Metalknife: Music for Modern Piano – Review by Classical Notes

“An impressive display of virtuosic talent”

5th August 2022

Metalknife: Music for Modern Piano – Review by Classical Notes

Listen or buy this album:

Metalknife: Music for Modern Piano – Review by Classical Notes

“An impressive display of virtuosic talent”

5th August 2022

Listen or buy this album:

Somewhat slightly different territory for me now – another pianist recording with Convivium, but this time the Italian jazz pianist Matteo Bisbano Memmo. Clearly a highly virtuosic pianist, he demonstrates this with some astonishing playing in the first half of the disc, a selection of standards, with a number of arrangements from the extraordinary Art Tatum. Here, Bisbano shows no fear, with rippling fluidity and startling virtuosity in Charlie Mingus’ ‘Duke Ellington’s Sound of Love’, and the wild, fiendishly racing ‘Tiger Rag’. There is some lightness of touch in ‘Alfonsina Y El Mar’, and softness in the rich chords of ‘Yesterdays’, but mostly the requirements of the extreme virtuosity does lead to a somewhat harshly percussive sound in places. However, in the second half of the disc, Bisbano moves to a selection of his own compositions, and the mood is completely different. The virtuosity is still evident, in the driving energy of the extended composition, ‘Metalknife’, for example, but there is also more dynamic variety in the lively, urban ‘Smokey Stogie’, and enigmatic, more lyrical writing in ‘Rose’. He uses the open piano strings effectively at the mysterious start of ‘Metalknife’, and the atmospheric, slow-moving harmonies in ‘Stardust Light’ are highly effective. And what to finish with? Well, a cover of Metallica’s ‘Master of Puppets’, of course. He captures the relentless drive and percussive hammering here, once again with highly virtuosic playing, but there are also moments of sudden delicacy in the brief lyrical interludes. Overall, this is an impressive display of virtuosic talent, but for me, it is in his more expressively varied own compositions that Bisbano’s pianistic voice shines.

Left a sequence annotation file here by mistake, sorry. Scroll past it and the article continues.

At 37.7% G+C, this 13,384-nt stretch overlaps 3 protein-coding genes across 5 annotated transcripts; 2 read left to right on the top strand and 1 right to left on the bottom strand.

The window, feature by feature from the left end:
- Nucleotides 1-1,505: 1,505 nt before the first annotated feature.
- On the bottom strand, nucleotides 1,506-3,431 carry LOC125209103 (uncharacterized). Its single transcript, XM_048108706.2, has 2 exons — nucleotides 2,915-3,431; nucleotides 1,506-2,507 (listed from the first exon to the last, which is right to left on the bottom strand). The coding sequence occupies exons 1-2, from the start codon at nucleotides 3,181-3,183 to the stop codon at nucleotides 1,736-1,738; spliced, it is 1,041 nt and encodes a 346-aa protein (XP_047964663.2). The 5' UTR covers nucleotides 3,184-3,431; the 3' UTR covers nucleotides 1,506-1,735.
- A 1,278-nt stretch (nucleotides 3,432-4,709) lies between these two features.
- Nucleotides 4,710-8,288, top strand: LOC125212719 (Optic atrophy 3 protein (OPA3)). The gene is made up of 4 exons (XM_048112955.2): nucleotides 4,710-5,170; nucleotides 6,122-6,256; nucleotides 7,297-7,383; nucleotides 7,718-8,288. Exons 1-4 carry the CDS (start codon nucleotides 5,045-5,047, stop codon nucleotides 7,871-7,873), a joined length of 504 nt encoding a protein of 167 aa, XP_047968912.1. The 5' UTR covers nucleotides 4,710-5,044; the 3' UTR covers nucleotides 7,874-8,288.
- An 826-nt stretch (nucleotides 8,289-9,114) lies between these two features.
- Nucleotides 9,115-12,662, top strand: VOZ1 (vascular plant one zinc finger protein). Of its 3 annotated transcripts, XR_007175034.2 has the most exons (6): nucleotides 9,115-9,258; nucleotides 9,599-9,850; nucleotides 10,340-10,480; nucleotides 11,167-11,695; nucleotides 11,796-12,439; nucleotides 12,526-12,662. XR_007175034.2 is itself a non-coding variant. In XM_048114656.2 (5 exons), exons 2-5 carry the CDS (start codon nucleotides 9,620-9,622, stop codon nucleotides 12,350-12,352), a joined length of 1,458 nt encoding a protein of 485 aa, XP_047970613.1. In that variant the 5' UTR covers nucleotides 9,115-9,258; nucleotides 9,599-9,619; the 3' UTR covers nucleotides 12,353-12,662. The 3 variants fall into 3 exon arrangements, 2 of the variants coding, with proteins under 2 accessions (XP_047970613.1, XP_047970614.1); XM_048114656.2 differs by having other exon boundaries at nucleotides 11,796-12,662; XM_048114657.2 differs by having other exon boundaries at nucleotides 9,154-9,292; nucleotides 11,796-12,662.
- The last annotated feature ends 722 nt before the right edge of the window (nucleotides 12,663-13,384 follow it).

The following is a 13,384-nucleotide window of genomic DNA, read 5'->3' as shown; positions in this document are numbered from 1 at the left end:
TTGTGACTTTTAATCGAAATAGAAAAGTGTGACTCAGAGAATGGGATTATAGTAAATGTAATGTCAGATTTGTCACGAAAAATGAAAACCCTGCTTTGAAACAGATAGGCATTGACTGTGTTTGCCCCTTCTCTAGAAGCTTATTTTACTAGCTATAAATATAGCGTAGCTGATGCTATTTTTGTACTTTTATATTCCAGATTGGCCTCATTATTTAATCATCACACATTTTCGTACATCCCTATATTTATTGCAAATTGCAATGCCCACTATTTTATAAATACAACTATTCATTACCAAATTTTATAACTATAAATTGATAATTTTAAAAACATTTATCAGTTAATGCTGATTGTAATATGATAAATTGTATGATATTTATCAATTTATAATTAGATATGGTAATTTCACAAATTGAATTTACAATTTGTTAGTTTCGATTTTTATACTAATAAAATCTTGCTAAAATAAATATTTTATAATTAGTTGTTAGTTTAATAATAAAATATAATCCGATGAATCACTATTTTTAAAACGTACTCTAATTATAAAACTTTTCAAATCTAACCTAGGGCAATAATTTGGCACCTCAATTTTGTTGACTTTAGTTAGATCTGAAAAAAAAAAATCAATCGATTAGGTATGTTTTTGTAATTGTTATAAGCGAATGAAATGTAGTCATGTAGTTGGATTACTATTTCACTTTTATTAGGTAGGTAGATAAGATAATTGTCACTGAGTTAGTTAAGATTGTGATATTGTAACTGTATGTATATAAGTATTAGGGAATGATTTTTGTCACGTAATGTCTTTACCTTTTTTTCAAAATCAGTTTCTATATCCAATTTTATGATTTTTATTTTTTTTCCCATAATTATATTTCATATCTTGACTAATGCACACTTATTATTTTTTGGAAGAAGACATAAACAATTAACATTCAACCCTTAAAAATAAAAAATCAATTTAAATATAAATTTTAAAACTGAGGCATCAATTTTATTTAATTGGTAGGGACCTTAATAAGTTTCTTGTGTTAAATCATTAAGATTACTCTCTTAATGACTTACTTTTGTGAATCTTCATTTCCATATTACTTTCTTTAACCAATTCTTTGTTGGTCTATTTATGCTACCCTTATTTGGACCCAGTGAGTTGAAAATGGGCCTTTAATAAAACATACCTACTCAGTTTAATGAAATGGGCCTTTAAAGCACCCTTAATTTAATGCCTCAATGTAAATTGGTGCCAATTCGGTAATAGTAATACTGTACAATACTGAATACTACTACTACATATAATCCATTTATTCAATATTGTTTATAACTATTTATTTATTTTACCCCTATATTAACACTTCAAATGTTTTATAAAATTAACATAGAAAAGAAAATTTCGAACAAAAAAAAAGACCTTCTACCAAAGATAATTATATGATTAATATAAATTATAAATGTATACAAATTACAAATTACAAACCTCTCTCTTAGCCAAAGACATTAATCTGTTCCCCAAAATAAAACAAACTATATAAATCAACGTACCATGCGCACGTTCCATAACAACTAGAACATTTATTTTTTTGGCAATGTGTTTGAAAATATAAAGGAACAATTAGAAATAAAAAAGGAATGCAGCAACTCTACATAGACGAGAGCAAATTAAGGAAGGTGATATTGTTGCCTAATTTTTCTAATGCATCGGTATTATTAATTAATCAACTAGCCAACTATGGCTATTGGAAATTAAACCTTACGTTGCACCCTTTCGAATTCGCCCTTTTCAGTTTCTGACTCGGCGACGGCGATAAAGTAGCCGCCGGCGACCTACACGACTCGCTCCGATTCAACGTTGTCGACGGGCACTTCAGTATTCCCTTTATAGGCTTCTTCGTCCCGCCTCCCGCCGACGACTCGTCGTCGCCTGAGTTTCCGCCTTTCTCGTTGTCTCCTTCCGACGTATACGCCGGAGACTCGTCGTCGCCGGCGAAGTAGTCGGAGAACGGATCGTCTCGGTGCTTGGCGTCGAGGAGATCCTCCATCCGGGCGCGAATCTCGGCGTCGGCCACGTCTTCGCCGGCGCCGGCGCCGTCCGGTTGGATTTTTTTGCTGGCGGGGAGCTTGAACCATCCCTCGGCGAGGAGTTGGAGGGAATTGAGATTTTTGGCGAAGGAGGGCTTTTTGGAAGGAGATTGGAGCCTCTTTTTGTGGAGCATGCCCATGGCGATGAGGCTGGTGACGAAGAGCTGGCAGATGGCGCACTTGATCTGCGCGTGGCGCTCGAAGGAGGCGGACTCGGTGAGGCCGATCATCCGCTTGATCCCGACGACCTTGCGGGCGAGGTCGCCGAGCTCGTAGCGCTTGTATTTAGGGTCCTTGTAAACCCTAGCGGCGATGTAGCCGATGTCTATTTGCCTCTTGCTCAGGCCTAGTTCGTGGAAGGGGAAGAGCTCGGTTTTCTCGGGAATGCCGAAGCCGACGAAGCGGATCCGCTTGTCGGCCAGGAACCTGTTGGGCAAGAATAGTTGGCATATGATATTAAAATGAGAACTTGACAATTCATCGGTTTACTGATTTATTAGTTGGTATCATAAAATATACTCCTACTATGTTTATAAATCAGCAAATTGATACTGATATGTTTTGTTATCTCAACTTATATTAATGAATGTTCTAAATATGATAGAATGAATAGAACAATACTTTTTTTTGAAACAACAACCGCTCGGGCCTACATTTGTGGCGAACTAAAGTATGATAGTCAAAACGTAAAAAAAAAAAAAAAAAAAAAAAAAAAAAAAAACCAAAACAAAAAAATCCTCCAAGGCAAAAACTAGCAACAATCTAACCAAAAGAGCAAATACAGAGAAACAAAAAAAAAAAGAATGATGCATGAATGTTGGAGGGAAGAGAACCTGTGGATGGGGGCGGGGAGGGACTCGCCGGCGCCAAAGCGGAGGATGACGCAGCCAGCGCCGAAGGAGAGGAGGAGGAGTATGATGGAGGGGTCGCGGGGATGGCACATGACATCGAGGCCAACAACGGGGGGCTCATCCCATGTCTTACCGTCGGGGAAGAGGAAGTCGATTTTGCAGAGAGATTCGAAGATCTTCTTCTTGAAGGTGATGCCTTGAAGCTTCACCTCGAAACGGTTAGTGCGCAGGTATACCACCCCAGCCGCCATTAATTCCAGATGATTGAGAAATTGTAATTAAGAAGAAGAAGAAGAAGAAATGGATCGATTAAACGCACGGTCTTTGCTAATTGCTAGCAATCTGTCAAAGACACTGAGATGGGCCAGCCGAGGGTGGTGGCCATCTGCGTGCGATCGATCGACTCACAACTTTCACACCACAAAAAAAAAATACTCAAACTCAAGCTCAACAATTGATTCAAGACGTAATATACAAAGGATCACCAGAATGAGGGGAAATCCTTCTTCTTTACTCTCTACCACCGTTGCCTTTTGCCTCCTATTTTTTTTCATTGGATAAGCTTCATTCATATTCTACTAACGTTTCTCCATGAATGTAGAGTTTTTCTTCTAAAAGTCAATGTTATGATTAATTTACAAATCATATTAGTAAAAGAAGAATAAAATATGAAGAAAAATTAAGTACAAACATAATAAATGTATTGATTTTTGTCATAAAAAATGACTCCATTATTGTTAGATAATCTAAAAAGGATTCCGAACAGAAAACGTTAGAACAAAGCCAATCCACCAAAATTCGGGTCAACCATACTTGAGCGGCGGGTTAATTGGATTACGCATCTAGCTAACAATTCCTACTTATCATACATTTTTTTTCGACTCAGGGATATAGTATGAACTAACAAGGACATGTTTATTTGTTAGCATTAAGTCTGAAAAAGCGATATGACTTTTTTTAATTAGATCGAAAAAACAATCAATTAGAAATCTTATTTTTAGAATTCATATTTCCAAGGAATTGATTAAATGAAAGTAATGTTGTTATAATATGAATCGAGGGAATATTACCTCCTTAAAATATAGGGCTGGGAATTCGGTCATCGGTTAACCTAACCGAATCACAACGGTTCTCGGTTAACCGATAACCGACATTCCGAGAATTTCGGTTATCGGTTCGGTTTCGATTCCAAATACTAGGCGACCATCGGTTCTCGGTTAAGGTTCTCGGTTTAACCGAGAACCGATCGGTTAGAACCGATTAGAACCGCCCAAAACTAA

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Somewhat slightly different territory for me now – another pianist recording with Convivium, but this time the Italian jazz pianist Matteo Bisbano Memmo. Clearly a highly virtuosic pianist, he demonstrates this with some astonishing playing in the first half of the disc, a selection of standards, with a number of arrangements from the extraordinary Art Tatum. Here, Bisbano shows no fear, with rippling fluidity and startling virtuosity in Charlie Mingus’ ‘Duke Ellington’s Sound of Love’, and the wild, fiendishly racing ‘Tiger Rag’. There is some lightness of touch in ‘Alfonsina Y El Mar’, and softness in the rich chords of ‘Yesterdays’, but mostly the requirements of the extreme virtuosity does lead to a somewhat harshly percussive sound in places. However, in the second half of the disc, Bisbano moves to a selection of his own compositions, and the mood is completely different. The virtuosity is still evident, in the driving energy of the extended composition, ‘Metalknife’, for example, but there is also more dynamic variety in the lively, urban ‘Smokey Stogie’, and enigmatic, more lyrical writing in ‘Rose’. He uses the open piano strings effectively at the mysterious start of ‘Metalknife’, and the atmospheric, slow-moving harmonies in ‘Stardust Light’ are highly effective. And what to finish with? Well, a cover of Metallica’s ‘Master of Puppets’, of course. He captures the relentless drive and percussive hammering here, once again with highly virtuosic playing, but there are also moments of sudden delicacy in the brief lyrical interludes. Overall, this is an impressive display of virtuosic talent, but for me, it is in his more expressively varied own compositions that Bisbano’s pianistic voice shines.

Review written by:

Review published in:

Other reviews by this author:

Featured artists:

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